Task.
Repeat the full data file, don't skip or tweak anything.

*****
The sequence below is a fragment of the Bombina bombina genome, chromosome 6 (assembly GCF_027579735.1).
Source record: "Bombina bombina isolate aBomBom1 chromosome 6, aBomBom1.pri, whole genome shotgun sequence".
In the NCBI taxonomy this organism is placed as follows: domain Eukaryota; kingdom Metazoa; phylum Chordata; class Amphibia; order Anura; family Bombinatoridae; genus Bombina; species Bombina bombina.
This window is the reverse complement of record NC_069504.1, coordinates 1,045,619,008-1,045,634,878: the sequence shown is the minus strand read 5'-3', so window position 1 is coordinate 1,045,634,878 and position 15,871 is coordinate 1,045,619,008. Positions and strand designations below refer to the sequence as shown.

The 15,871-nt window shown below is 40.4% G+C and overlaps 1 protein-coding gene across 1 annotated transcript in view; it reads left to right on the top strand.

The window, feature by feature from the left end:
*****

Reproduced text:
The sequence below is a fragment of the Bombina bombina genome, chromosome 6 (assembly GCF_027579735.1).
Source record: "Bombina bombina isolate aBomBom1 chromosome 6, aBomBom1.pri, whole genome shotgun sequence".
In the NCBI taxonomy this organism is placed as follows: domain Eukaryota; kingdom Metazoa; phylum Chordata; class Amphibia; order Anura; family Bombinatoridae; genus Bombina; species Bombina bombina.
This window is the reverse complement of record NC_069504.1, coordinates 1,045,619,008-1,045,634,878: the sequence shown is the minus strand read 5'-3', so window position 1 is coordinate 1,045,634,878 and position 15,871 is coordinate 1,045,619,008. Positions and strand designations below refer to the sequence as shown.

The 15,871-nt window shown below is 40.4% G+C and overlaps 1 protein-coding gene across 1 annotated transcript in view; it reads left to right on the top strand.

The window, feature by feature from the left end: